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E-learning is a subcategory within the training and teaching professions, in which instruction occurs through Web-based protocols. All e-learning jobs depend on virtual technologies that enable instruction to occur between instructor and student. Virtual conferencing, podcasts, videos, interactive Web-based sessions, or Web-based and software programs that offer self-paced instruction are found in e-learning jobs. E-learning jobs span many professions.
One type of e-learning job is that of an e-learning college or school instructor. Another type of e-learning career may be found within a business or government setting. Such a career would involve a very different path to obtaining credentials than that of an e-learning job teaching within an academic setting. The latter would share much of the same career preparation as a traditional academician, while the former may not require a professional degree at all. For example, an e-learning job in an insurance agency could consist of teaching adjusters technical details involving the adjustment of insurance claims.
Another type of e-learning career may involve preparing the materials to be delivered via the e-learning format. For example, a textbook was designed as a teaching medium for a classroom. A person who designs instructional materials for the e-learning environment would more likely want to present the materials in a more interactive way. Unlike a textbook, an e-book may contain links or other interactive features that would aid the student in the learning process. Those who prepare instructional e-books also work in the e-learning field.
Instructional e-learning jobs are those in which teachers prepare or teach the material to students in a virtual environment. Instruction may be self-paced, with the trainer supervising the process and answering questions. Commercial training jobs span every field; this teaching method is an attractive one because it offers users reduced training costs, flexibility, and customized instruction.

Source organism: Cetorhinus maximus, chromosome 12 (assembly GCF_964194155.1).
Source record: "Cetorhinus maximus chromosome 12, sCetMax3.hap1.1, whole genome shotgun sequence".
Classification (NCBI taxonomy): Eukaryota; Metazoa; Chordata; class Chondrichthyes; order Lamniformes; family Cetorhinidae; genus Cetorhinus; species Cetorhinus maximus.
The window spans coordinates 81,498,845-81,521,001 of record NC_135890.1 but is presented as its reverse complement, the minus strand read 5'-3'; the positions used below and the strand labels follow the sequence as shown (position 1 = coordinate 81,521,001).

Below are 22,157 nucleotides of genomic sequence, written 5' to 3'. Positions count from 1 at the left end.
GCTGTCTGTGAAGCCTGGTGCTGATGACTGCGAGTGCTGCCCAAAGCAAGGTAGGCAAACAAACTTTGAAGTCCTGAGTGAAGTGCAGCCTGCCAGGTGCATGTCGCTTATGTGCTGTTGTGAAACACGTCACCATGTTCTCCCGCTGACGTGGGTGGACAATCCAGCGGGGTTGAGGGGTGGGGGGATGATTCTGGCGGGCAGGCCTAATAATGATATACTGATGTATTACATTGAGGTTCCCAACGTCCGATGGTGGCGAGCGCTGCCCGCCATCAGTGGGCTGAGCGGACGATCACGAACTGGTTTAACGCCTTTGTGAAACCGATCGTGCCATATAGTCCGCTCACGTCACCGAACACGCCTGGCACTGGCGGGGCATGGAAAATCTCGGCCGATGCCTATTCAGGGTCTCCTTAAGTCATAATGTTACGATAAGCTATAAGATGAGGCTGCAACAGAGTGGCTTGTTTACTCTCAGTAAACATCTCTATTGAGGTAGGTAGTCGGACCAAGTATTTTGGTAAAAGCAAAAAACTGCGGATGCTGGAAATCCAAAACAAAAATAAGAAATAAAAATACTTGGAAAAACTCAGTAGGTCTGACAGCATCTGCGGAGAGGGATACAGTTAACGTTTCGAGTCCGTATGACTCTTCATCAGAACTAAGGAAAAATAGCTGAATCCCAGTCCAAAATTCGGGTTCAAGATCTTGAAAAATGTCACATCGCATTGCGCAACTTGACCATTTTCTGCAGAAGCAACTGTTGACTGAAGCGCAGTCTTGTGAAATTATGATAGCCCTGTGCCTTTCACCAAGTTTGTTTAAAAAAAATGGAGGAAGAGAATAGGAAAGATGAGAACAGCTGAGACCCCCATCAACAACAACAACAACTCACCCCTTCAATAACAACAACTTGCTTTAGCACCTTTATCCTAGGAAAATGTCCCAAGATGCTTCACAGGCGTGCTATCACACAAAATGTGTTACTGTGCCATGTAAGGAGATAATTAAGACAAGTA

Development of the e-learning instructional material generally involves the expertise of a teaching professional, either within industry or within academia. An example of e-learning training in a teaching job might be a corporate trainer who instructs employees using a live or prerecorded presentation, or a Web developer who programs an e-learning interface to meet a specific training requirement. Another example is a college professor who teaches an online course. E-learning jobs are increasing in number, as the practice offers many benefits. These may include cost-savings in infrastructure, travel, time spent in transit, and access to expertise that was formerly limited by geographical location.
The creation and maintenance of the mechanisms needed to provide a virtual interface for the instruction is also an e-learning job. E-learning instructors may use visual communication technology to supplement what is often lost in face-to-face instructional modalities. For example, a college professor may use video presentations in e-learning instruction. Two-way conferencing may be used by companies in one-to-one training sessions. E-learning professors in particular generally have a more difficult task than their in-class colleagues, because online venues do not offer the rich face-to-face communication and interpersonal interactions that occur in a classroom-interactive setting.